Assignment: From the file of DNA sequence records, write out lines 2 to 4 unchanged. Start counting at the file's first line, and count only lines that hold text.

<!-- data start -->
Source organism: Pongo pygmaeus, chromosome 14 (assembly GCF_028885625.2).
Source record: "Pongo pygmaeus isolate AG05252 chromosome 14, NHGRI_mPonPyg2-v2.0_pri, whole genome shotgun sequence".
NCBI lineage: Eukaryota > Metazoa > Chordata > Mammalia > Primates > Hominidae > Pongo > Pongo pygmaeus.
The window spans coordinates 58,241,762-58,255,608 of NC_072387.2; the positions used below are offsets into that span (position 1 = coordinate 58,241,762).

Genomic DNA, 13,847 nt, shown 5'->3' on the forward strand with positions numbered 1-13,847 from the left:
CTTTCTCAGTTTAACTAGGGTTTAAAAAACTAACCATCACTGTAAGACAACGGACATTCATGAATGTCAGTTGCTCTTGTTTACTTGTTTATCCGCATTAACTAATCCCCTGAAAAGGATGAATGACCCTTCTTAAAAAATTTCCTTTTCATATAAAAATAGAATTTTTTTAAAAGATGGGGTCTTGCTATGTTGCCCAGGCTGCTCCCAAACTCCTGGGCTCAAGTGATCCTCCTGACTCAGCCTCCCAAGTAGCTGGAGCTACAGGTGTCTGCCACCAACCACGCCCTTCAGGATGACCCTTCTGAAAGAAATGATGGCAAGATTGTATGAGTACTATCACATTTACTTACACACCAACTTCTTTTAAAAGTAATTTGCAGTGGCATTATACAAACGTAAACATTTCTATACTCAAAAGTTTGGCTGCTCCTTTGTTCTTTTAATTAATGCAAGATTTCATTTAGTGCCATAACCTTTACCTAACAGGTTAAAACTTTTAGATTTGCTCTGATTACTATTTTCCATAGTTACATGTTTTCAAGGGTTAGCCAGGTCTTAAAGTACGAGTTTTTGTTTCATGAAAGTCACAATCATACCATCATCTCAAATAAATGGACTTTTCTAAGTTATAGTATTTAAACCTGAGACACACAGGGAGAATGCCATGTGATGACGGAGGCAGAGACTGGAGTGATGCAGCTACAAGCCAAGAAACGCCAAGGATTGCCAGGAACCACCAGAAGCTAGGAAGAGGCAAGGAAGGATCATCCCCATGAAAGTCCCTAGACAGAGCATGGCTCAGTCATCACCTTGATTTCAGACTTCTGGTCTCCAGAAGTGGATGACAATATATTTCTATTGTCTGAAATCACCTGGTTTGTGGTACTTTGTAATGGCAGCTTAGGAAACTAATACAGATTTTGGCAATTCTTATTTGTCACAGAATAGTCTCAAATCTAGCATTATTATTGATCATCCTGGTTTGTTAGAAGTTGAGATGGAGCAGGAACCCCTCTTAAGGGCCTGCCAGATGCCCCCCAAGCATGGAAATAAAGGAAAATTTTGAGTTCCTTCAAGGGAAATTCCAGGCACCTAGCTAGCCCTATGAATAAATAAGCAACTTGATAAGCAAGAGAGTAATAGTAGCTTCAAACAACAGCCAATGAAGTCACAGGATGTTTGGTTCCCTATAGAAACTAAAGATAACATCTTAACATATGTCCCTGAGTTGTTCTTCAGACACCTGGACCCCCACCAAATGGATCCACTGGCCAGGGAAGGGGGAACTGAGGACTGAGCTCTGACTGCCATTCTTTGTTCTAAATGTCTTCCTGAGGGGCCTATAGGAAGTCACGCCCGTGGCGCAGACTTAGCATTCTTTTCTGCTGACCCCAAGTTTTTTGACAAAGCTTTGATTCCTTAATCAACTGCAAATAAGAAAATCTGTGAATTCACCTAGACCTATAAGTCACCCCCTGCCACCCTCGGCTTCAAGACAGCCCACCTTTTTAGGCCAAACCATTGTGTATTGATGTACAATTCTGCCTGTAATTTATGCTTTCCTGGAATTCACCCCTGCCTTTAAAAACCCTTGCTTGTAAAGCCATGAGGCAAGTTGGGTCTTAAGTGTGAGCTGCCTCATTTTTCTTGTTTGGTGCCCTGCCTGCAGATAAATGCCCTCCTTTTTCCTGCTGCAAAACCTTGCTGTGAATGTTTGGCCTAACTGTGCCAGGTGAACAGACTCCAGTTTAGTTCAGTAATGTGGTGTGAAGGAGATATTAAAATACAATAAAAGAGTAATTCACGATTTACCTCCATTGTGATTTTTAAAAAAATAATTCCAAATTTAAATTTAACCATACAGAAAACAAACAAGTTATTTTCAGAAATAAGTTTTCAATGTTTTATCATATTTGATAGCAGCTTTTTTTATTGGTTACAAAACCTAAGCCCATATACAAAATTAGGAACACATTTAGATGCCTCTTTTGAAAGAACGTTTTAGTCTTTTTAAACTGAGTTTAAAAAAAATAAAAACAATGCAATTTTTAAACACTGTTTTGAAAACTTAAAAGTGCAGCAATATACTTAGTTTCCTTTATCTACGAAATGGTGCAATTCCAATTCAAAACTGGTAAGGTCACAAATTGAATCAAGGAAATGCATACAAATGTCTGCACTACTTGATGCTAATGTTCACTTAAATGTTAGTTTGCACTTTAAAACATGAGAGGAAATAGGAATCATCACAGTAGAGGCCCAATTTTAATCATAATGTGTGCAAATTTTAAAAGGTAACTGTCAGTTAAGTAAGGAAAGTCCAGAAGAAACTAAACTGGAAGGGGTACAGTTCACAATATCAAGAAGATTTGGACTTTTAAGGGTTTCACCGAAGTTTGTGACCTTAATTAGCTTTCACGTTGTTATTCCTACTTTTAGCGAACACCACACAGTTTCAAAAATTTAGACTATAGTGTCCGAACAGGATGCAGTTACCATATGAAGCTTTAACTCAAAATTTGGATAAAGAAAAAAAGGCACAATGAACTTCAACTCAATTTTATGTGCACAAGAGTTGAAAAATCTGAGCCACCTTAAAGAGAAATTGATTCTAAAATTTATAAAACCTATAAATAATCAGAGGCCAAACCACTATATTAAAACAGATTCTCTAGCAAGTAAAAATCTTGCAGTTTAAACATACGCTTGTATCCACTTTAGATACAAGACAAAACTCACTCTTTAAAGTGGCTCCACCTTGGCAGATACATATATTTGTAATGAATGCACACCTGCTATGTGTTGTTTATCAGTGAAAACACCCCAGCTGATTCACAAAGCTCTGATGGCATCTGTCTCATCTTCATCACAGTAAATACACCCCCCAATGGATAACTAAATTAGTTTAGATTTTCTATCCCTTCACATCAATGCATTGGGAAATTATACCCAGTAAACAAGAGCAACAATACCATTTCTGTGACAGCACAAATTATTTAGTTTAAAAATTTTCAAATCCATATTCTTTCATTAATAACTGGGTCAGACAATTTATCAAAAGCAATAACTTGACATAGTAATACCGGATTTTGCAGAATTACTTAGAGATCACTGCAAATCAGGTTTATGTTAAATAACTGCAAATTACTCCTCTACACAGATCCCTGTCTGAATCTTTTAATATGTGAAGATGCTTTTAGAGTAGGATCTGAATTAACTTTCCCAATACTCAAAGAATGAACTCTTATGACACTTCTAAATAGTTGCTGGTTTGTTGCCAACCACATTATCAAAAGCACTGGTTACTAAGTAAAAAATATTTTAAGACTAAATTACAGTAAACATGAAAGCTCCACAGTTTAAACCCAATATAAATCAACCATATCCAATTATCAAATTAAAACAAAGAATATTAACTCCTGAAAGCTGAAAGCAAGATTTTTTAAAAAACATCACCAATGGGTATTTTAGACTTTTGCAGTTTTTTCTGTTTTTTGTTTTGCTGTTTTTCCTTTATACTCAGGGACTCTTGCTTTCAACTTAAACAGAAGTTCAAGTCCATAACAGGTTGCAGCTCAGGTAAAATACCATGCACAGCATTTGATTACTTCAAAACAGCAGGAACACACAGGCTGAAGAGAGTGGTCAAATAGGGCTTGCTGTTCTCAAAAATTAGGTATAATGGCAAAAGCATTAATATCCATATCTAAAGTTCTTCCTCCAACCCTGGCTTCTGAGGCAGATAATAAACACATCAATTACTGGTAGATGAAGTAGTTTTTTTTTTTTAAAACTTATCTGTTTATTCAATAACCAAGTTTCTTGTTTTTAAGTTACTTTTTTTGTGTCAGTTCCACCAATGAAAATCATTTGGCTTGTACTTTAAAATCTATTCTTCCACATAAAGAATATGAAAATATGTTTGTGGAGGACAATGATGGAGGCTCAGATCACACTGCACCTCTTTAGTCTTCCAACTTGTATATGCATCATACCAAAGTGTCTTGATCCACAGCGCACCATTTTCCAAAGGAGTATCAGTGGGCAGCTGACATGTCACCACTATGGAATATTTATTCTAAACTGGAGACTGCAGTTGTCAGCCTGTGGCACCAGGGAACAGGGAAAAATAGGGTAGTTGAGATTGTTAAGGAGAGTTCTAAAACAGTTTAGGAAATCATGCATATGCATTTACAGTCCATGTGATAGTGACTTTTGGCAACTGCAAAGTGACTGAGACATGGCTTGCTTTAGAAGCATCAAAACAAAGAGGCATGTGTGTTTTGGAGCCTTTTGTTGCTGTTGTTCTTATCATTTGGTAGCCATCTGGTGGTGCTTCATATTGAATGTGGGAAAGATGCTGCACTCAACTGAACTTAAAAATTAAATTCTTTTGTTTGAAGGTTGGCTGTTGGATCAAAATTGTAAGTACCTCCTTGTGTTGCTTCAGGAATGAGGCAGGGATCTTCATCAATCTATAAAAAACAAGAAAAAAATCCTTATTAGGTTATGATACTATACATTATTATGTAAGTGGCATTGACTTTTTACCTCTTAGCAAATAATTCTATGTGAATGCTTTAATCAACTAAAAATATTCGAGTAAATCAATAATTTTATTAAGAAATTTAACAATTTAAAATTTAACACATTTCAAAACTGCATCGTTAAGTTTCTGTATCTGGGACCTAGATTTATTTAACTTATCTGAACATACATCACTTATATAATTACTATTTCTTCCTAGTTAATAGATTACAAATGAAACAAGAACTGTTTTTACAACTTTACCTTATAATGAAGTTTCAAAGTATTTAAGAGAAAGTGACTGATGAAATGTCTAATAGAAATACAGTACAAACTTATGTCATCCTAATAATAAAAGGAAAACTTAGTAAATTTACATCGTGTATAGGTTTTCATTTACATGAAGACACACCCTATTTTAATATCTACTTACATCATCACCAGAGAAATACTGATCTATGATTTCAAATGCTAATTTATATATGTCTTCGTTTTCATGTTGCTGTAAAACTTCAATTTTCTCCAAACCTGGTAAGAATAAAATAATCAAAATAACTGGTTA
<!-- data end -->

Source record: "Pongo pygmaeus isolate AG05252 chromosome 14, NHGRI_mPonPyg2-v2.0_pri, whole genome shotgun sequence".
NCBI lineage: Eukaryota > Metazoa > Chordata > Mammalia > Primates > Hominidae > Pongo > Pongo pygmaeus.
The window spans coordinates 58,241,762-58,255,608 of NC_072387.2; the positions used below are offsets into that span (position 1 = coordinate 58,241,762).